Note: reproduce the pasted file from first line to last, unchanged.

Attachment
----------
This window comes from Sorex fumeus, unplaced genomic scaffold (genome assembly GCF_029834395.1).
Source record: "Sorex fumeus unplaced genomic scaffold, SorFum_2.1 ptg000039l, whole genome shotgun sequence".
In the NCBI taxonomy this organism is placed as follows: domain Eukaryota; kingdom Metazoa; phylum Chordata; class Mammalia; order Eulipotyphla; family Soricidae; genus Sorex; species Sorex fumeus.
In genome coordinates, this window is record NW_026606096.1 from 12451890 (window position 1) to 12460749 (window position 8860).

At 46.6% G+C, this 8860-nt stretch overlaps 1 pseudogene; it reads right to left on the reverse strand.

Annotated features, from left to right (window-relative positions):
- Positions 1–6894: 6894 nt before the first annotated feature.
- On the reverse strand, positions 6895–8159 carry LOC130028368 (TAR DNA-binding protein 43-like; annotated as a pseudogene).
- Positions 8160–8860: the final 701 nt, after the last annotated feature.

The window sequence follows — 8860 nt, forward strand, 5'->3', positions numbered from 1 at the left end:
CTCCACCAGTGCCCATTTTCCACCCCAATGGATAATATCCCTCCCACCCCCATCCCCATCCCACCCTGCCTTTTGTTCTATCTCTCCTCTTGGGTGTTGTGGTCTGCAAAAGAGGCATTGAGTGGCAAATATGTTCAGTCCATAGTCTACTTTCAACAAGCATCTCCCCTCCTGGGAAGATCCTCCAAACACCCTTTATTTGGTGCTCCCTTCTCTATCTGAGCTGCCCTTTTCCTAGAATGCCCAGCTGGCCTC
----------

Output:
This window comes from Sorex fumeus, unplaced genomic scaffold (genome assembly GCF_029834395.1).
Source record: "Sorex fumeus unplaced genomic scaffold, SorFum_2.1 ptg000039l, whole genome shotgun sequence".
In the NCBI taxonomy this organism is placed as follows: domain Eukaryota; kingdom Metazoa; phylum Chordata; class Mammalia; order Eulipotyphla; family Soricidae; genus Sorex; species Sorex fumeus.
In genome coordinates, this window is record NW_026606096.1 from 12451890 (window position 1) to 12460749 (window position 8860).

At 46.6% G+C, this 8860-nt stretch overlaps 1 pseudogene; it reads right to left on the reverse strand.

Annotated features, from left to right (window-relative positions):
- Positions 1–6894: 6894 nt before the first annotated feature.
- On the reverse strand, positions 6895–8159 carry LOC130028368 (TAR DNA-binding protein 43-like; annotated as a pseudogene).
- Positions 8160–8860: the final 701 nt, after the last annotated feature.

The window sequence follows — 8860 nt, forward strand, 5'->3', positions numbered from 1 at the left end:
CTCCACCAGTGCCCATTTTCCACCCCAATGGATAATATCCCTCCCACCCCCATCCCCATCCCACCCTGCCTTTTGTTCTATCTCTCCTCTTGGGTGTTGTGGTCTGCAAAAGAGGCATTGAGTGGCAAATATGTTCAGTCCATAGTCTACTTTCAACAAGCATCTCCCCTCCTGGGAAGATCCTCCAAACACCCTTTATTTGGTGCTCCCTTCTCTATCTGAGCTGCCCTTTTCCTAGAATGCCCAGCTGGCCTC